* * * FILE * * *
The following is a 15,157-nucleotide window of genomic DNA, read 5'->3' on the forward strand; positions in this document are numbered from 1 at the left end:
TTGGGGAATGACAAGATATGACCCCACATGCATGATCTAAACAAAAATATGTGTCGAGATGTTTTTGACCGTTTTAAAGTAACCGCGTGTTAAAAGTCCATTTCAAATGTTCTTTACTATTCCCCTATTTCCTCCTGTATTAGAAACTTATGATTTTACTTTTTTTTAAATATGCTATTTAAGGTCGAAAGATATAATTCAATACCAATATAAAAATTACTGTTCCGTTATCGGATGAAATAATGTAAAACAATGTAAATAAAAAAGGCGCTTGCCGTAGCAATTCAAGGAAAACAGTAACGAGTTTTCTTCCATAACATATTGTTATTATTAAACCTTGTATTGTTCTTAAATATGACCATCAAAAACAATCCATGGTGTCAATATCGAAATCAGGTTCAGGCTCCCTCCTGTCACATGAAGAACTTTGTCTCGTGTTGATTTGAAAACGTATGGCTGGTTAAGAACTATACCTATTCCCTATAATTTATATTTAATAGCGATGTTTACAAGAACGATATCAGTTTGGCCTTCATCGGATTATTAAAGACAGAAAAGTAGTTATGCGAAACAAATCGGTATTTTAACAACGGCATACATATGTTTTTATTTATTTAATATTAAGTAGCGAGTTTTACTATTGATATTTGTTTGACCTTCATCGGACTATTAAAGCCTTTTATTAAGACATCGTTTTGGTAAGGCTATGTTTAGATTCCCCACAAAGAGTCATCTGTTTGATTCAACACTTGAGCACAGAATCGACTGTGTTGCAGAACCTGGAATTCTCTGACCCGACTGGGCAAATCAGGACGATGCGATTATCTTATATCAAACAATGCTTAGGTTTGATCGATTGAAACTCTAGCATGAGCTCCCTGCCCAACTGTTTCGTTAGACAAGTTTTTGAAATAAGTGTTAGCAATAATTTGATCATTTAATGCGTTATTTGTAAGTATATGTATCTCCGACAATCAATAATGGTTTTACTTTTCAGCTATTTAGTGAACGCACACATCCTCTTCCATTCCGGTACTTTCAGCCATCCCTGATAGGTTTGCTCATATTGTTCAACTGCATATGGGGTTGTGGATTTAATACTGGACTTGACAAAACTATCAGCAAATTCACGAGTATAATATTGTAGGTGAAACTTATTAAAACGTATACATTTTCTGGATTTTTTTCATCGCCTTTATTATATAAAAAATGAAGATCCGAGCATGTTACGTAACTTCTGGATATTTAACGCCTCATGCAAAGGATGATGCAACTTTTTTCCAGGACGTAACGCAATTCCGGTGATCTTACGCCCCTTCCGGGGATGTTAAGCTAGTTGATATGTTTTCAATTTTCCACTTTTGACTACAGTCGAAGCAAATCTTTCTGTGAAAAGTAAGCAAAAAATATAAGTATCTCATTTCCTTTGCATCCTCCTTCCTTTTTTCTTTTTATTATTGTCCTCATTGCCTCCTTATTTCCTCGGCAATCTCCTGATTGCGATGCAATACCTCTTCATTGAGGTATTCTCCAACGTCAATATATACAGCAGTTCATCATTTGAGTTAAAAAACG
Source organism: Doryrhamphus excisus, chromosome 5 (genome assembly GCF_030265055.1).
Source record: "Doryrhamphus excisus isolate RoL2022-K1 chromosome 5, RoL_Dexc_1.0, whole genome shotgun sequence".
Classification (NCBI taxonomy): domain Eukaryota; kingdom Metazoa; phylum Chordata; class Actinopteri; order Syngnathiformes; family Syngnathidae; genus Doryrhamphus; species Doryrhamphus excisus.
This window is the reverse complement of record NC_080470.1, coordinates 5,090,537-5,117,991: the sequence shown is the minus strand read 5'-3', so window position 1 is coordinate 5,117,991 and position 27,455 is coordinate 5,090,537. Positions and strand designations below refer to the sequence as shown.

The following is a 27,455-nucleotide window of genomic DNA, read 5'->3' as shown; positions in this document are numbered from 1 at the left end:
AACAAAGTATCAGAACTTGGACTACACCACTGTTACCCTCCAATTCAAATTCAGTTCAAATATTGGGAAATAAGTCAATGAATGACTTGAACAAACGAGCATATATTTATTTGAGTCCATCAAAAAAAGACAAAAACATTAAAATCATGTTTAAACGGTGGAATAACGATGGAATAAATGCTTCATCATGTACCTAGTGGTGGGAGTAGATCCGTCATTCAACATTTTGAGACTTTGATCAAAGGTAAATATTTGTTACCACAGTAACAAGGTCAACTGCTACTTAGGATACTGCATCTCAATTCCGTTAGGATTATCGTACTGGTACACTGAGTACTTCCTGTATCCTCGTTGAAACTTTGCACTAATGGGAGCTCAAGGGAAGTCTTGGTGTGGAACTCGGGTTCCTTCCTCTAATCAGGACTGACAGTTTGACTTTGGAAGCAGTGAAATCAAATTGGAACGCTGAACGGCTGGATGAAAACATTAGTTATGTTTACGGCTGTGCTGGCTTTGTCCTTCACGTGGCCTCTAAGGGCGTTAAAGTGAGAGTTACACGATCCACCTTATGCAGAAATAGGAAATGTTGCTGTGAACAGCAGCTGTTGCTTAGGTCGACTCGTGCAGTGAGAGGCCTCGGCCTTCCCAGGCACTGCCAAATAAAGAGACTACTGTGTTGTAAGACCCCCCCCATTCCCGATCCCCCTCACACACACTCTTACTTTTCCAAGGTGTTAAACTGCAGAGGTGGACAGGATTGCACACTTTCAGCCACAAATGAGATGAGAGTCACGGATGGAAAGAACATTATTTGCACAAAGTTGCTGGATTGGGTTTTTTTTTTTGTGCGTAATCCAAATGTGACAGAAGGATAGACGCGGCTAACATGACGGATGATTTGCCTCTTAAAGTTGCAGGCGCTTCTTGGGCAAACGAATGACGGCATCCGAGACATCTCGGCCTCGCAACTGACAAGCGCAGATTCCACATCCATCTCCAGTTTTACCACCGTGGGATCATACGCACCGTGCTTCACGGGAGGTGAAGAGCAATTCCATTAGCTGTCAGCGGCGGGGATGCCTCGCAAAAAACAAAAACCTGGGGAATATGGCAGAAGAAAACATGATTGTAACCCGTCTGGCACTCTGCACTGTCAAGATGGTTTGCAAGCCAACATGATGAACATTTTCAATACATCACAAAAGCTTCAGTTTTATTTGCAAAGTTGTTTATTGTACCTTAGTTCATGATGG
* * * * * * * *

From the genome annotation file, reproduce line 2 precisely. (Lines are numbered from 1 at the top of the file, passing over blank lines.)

TTGGGGAATGACAAGATATGACCCCACATGCATGATCTAAACAAAAATATGTGTCGAGATGTTTTTGACCGTTTTAAAGTAACCGCGTGTTAAAAGTCCATTTCAAATGTTCTTTACTATTCCCCTATTTCCTCCTGTATTAGAAACTTATGATTTTACTTTTTTTTAAATATGCTATTTAAGGTCGAAAGATATAATTCAATACCAATATAAAAATTACTGTTCCGTTATCGGATGAAATAATGTAAAACAATGTAAATAAAAAAGGCGCTTGCCGTAGCAATTCAAGGAAAACAGTAACGAGTTTTCTTCCATAACATATTGTTATTATTAAACCTTGTATTGTTCTTAAATATGACCATCAAAAACAATCCATGGTGTCAATATCGAAATCAGGTTCAGGCTCCCTCCTGTCACATGAAGAACTTTGTCTCGTGTTGATTTGAAAACGTATGGCTGGTTAAGAACTATACCTATTCCCTATAATTTATATTTAATAGCGATGTTTACAAGAACGATATCAGTTTGGCCTTCATCGGATTATTAAAGACAGAAAAGTAGTTATGCGAAACAAATCGGTATTTTAACAACGGCATACATATGTTTTTATTTATTTAATATTAAGTAGCGAGTTTTACTATTGATATTTGTTTGACCTTCATCGGACTATTAAAGCCTTTTATTAAGACATCGTTTTGGTAAGGCTATGTTTAGATTCCCCACAAAGAGTCATCTGTTTGATTCAACACTTGAGCACAGAATCGACTGTGTTGCAGAACCTGGAATTCTCTGACCCGACTGGGCAAATCAGGACGATGCGATTATCTTATATCAAACAATGCTTAGGTTTGATCGATTGAAACTCTAGCATGAGCTCCCTGCCCAACTGTTTCGTTAGACAAGTTTTTGAAATAAGTGTTAGCAATAATTTGATCATTTAATGCGTTATTTGTAAGTATATGTATCTCCGACAATCAATAATGGTTTTACTTTTCAGCTATTTAGTGAACGCACACATCCTCTTCCATTCCGGTACTTTCAGCCATCCCTGATAGGTTTGCTCATATTGTTCAACTGCATATGGGGTTGTGGATTTAATACTGGACTTGACAAAACTATCAGCAAATTCACGAGTATAATATTGTAGGTGAAACTTATTAAAACGTATACATTTTCTGGATTTTTTTCATCGCCTTTATTATATAAAAAATGAAGATCCGAGCATGTTACGTAACTTCTGGATATTTAACGCCTCATGCAAAGGATGATGCAACTTTTTTCCAGGACGTAACGCAATTCCGGTGATCTTACGCCCCTTCCGGGGATGTTAAGCTAGTTGATATGTTTTCAATTTTCCACTTTTGACTACAGTCGAAGCAAATCTTTCTGTGAAAAGTAAGCAAAAAATATAAGTATCTCATTTCCTTTGCATCCTCCTTCCTTTTTTCTTTTTATTATTGTCCTCATTGCCTCCTTATTTCCTCGGCAATCTCCTGATTGCGATGCAATACCTCTTCATTGAGGTATTCTCCAACGTCAATATATACAGCAGTTCATCATTTGAGTTAAAAAACG